Art Waves Laguna News Post
Latin-American born Carla Tesak, the vivacious new owner of SaltFineArt Gallery will open its doors in Laguna Beach for this First Thursday Art Walk and a Grand Opening on Saturday night, October 3, from 6 to 9 p.m. These premier events preview the art and artist to be shown in the coming year. Passionately, Tesak exclaims: “The Grand Opening will be with a bang louder than any stick hitting a piñata.”
SaltFineArt’s features today’s most prominent artists from South of the Border. All have made names for themselves, and exhibit internationally in prestigious museums around the world. Four of them have work in the collection of the Museum of Latin American Art (MOLAA) in nearby Long Beach. Colorful images of fruit vendors, tropical flowers, marketplace rhythms and lush landscapes typically found in warm climates are prominent. Portraits of young children; life in small villages, and heartwarming depictions of Central and South America are sure to please.
But there is also jarring art that deals with the current and continuous effects of razor sharp modern life. Some El Salvadoran artists deal with the aftermath war of between the government and rebels that ended in 1992 but still exist. Expect also to find chilling images of young boys becoming men too soon as struggling Latin countries deal with the USA imported street gangs that menace their societies. Or, there is the difficult subject of child abuse found throughout the world. Certainly, Latin artists, just as many of today’s global artists, confront timely subject matter expressed in a figurative to a conceptual mode.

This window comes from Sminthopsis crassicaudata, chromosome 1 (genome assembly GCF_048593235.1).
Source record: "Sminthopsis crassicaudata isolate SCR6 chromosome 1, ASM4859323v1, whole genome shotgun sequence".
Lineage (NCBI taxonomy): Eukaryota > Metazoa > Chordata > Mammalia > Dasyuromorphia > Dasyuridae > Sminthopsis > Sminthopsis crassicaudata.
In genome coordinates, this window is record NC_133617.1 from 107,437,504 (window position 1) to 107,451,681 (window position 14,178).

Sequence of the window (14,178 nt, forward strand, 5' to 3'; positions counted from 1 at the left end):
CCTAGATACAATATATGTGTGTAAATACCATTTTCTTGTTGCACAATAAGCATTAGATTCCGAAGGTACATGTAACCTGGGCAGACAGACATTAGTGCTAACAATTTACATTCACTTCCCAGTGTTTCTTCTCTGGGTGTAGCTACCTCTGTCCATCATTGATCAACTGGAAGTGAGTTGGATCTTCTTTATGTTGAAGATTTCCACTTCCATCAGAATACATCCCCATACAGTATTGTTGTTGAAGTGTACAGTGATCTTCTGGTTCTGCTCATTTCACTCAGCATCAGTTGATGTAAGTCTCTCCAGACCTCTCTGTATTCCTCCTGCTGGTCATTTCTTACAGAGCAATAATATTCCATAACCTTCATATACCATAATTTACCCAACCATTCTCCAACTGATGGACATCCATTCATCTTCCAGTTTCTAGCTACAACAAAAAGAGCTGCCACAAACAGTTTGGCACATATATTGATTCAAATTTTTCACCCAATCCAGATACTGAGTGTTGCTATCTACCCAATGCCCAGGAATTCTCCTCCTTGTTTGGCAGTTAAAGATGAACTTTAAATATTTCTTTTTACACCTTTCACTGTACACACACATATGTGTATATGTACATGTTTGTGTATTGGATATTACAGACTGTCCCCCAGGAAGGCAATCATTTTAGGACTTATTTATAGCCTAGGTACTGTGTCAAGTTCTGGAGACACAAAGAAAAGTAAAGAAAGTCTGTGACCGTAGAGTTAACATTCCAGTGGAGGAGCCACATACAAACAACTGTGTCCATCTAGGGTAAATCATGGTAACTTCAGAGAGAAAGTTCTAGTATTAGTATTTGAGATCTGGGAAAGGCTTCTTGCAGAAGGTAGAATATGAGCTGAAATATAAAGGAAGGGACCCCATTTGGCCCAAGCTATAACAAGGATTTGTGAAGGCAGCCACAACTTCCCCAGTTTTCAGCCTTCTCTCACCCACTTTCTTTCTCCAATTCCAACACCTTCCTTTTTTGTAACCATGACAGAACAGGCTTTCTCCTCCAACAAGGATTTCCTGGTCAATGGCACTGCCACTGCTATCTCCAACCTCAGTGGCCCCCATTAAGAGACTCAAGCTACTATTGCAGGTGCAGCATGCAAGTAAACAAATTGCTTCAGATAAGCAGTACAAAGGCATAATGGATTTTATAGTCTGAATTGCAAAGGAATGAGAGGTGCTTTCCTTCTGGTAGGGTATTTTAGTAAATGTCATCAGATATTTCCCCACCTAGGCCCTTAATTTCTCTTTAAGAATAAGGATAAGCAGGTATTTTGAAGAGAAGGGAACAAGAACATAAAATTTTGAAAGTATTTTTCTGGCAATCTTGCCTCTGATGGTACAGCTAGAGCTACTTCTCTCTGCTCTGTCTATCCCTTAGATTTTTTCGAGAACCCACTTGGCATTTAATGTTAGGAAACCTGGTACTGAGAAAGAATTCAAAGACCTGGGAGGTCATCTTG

The most famous artist in the gallery is Ana Mercedes Hoyos from Colombia. She is world renowned and considered a master artist in a variety of media. Her work is the Museum of Modern Art in Tokyo, in art books, and she is the winner of numerous awards. Among Hoyos’ most noted paintings are her depictions of African-origin fruit vendors. But it is her signature style, the way she paints, draws, and sculpts that is captivating. Hoyos’ art welcomes viewers into a magical paradise of radiant hues and opulent shapes.
Panamanian Octavio Arosemena started painting late in life. He is a dental surgeon who is also obsessed with classical music. His paintings have gotten the attention of art critics as his work was selected for several Central American Biannual exhibitions. Arosemena’s paintings are musical in nature, looking much like a visual translation of sounds. The abstract shapes gyrate beautifully and integrate spiral notations from his country’s indigenous history.
Luis Conejo adds a twist to society’s frenzy over the fashion model and how women emulate them as icons of ultimate beauty. To shatter the image and allure, Conejo subtly gives them an animal feature -- rabbit’s ears, a mouse tail, mouse ears, or markings. At first these are not apparent, but then shock sinks in and smashes the glamorous image.
By now, dear reader, you might be wondering about the gallery name. Tesak considers that art, like salt, globally flows freely across borders, between countries and peoples. Salt and art are not just enhancements, but are essential elements of who we are. They both bring out the essence and flavor of each situation. Salt affects our palate and physical well-being as art affects our soul. Hence, the gallery name. SaltFineArt offers viewers a range of subject matter and types of art to suite individual tastes from the benign and rosy to the stark and surreal. Certainly, SaltFineArt has mined a rich quarry of original art and promises to bring lively exhibitions and new collectors to our community.
Visit SaltFineArt Gallery at 1492 SCH, Unit #3, 917-97-3387. Or visit the website at: www.saltfineart.com. Attend the Grand Opening, Saturday, October 3, from 6 to 9 p.m. Contact the writer at: email@example.com